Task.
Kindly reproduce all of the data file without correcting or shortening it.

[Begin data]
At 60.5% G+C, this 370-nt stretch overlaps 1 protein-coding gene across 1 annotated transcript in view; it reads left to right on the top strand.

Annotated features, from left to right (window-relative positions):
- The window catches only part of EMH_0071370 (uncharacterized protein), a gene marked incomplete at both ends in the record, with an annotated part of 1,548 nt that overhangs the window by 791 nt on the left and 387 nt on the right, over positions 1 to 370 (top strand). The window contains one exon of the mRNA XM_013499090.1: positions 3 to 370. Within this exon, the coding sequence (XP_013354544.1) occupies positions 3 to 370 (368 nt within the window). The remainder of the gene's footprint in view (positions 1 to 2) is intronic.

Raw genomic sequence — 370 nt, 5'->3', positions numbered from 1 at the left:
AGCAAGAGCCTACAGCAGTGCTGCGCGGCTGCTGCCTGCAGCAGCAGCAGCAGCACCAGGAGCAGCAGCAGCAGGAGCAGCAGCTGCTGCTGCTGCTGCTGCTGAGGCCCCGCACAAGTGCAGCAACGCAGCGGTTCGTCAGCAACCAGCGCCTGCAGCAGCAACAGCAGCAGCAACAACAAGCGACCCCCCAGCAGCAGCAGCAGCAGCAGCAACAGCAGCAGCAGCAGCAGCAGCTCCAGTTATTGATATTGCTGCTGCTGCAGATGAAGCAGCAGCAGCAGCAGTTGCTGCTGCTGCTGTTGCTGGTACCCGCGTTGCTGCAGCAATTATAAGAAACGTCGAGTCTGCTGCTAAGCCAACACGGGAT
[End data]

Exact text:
At 60.5% G+C, this 370-nt stretch overlaps 1 protein-coding gene across 1 annotated transcript in view; it reads left to right on the top strand.

Annotated features, from left to right (window-relative positions):
- The window catches only part of EMH_0071370 (uncharacterized protein), a gene marked incomplete at both ends in the record, with an annotated part of 1,548 nt that overhangs the window by 791 nt on the left and 387 nt on the right, over positions 1 to 370 (top strand). The window contains one exon of the mRNA XM_013499090.1: positions 3 to 370. Within this exon, the coding sequence (XP_013354544.1) occupies positions 3 to 370 (368 nt within the window). The remainder of the gene's footprint in view (positions 1 to 2) is intronic.

Raw genomic sequence — 370 nt, 5'->3', positions numbered from 1 at the left:
AGCAAGAGCCTACAGCAGTGCTGCGCGGCTGCTGCCTGCAGCAGCAGCAGCAGCACCAGGAGCAGCAGCAGCAGGAGCAGCAGCTGCTGCTGCTGCTGCTGCTGAGGCCCCGCACAAGTGCAGCAACGCAGCGGTTCGTCAGCAACCAGCGCCTGCAGCAGCAACAGCAGCAGCAACAACAAGCGACCCCCCAGCAGCAGCAGCAGCAGCAGCAACAGCAGCAGCAGCAGCAGCAGCTCCAGTTATTGATATTGCTGCTGCTGCAGATGAAGCAGCAGCAGCAGCAGTTGCTGCTGCTGCTGTTGCTGGTACCCGCGTTGCTGCAGCAATTATAAGAAACGTCGAGTCTGCTGCTAAGCCAACACGGGAT